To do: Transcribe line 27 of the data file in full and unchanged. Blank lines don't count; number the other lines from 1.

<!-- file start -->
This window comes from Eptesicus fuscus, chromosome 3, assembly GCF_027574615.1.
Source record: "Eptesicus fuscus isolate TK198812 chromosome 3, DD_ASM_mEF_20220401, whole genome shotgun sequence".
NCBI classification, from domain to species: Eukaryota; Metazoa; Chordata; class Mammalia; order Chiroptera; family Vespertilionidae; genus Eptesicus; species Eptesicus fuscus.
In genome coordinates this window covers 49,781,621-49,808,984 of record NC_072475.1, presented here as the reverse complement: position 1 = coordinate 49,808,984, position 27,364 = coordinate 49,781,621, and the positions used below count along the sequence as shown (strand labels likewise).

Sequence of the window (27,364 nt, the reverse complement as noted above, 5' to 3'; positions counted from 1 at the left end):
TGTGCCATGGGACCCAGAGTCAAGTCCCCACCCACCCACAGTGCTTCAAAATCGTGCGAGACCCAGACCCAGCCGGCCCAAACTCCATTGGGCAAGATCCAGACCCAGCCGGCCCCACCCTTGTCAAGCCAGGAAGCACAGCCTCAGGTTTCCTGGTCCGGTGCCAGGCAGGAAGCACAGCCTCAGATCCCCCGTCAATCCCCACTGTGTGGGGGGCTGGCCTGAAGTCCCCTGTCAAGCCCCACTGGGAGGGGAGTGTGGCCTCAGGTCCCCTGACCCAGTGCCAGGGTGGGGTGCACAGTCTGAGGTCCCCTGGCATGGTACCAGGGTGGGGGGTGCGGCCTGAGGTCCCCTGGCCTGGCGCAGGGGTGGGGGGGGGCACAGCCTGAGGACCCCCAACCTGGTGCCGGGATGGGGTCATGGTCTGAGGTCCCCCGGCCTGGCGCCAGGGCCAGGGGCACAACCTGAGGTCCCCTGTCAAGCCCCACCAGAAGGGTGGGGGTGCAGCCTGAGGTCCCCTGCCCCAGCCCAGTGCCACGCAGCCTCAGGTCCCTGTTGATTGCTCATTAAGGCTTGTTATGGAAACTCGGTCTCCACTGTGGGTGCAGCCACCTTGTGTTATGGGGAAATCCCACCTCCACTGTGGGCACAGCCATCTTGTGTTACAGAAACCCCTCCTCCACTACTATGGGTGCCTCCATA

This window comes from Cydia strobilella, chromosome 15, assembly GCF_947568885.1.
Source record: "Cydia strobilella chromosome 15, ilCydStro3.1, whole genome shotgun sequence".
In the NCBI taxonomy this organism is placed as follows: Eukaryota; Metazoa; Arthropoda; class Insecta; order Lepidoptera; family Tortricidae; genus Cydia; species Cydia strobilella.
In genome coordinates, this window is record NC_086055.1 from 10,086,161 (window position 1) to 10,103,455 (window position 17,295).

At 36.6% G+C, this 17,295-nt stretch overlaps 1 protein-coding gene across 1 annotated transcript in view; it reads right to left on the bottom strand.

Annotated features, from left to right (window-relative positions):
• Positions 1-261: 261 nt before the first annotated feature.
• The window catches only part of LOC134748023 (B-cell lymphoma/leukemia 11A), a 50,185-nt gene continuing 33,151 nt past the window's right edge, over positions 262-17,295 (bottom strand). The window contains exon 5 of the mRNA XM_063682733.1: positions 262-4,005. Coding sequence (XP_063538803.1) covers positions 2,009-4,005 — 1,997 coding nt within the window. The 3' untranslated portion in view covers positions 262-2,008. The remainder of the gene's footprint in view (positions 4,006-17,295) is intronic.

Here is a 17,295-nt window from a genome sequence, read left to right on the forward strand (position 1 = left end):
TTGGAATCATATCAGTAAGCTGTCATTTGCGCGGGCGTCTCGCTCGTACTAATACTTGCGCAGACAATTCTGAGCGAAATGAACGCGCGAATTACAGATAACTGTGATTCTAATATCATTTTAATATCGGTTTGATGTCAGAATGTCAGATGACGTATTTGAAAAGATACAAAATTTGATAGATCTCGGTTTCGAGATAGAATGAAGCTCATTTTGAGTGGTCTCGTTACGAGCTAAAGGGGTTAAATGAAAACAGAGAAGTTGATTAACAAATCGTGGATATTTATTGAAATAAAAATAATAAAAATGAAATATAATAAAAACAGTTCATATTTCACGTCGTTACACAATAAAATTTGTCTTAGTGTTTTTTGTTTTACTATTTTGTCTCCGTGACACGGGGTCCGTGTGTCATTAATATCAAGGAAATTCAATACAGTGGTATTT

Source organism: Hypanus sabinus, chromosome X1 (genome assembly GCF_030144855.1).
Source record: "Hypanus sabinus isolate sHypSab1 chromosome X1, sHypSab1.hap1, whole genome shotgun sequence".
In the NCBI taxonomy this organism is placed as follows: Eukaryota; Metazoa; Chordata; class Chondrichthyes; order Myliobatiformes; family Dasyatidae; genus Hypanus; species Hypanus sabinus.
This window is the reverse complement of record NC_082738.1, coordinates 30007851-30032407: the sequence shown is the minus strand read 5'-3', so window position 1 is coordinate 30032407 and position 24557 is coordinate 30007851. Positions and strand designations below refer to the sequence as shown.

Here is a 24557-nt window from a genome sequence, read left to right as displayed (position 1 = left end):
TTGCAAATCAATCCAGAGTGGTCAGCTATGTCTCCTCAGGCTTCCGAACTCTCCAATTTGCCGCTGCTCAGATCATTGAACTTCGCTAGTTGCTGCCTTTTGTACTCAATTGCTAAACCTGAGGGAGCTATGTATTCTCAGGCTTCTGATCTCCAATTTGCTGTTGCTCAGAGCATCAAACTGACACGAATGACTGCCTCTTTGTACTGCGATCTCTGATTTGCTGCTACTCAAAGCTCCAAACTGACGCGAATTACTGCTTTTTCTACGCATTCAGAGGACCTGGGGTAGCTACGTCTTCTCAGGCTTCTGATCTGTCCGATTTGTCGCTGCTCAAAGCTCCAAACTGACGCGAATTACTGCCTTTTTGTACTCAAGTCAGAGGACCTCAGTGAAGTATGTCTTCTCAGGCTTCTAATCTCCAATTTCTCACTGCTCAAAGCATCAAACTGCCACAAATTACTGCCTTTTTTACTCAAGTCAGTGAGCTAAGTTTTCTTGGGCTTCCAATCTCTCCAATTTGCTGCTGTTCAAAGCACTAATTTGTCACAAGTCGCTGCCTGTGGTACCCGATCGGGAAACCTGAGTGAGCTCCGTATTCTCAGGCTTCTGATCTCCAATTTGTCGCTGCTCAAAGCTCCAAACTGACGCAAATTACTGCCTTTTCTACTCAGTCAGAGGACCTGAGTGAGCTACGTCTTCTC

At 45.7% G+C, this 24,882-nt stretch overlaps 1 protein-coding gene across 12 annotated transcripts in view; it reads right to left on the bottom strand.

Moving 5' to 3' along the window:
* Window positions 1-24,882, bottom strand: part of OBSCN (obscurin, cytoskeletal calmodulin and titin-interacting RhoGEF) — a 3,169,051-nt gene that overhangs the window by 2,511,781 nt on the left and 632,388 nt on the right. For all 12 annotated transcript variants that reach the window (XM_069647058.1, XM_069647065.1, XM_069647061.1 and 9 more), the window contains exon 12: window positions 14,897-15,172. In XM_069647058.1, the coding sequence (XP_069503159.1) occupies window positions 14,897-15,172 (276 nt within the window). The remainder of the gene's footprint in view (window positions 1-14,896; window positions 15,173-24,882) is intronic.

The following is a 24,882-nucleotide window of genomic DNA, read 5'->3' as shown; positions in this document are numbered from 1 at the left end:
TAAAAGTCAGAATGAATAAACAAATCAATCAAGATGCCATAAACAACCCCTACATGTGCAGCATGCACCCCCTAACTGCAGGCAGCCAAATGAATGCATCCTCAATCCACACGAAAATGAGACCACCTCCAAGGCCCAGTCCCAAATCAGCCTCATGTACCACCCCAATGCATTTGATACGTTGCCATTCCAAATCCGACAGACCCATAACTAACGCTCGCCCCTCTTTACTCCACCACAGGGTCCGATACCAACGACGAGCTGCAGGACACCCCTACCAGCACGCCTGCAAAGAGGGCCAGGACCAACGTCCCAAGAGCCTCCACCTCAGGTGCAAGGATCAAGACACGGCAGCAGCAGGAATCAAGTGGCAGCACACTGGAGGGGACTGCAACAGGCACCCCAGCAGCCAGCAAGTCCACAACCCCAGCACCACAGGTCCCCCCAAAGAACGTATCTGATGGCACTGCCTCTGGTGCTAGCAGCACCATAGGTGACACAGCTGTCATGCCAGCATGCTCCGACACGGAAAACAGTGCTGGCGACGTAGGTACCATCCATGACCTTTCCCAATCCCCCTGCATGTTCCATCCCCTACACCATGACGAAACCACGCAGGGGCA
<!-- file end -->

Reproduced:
TAAAAGTCAGAATGAATAAACAAATCAATCAAGATGCCATAAACAACCCCTACATGTGCAGCATGCACCCCCTAACTGCAGGCAGCCAAATGAATGCATCCTCAATCCACACGAAAATGAGACCACCTCCAAGGCCCAGTCCCAAATCAGCCTCATGTACCACCCCAATGCATTTGATACGTTGCCATTCCAAATCCGACAGACCCATAACTAACGCTCGCCCCTCTTTACTCCACCACAGGGTCCGATACCAACGACGAGCTGCAGGACACCCCTACCAGCACGCCTGCAAAGAGGGCCAGGACCAACGTCCCAAGAGCCTCCACCTCAGGTGCAAGGATCAAGACACGGCAGCAGCAGGAATCAAGTGGCAGCACACTGGAGGGGACTGCAACAGGCACCCCAGCAGCCAGCAAGTCCACAACCCCAGCACCACAGGTCCCCCCAAAGAACGTATCTGATGGCACTGCCTCTGGTGCTAGCAGCACCATAGGTGACACAGCTGTCATGCCAGCATGCTCCGACACGGAAAACAGTGCTGGCGACGTAGGTACCATCCATGACCTTTCCCAATCCCCCTGCATGTTCCATCCCCTACACCATGACGAAACCACGCAGGGGCA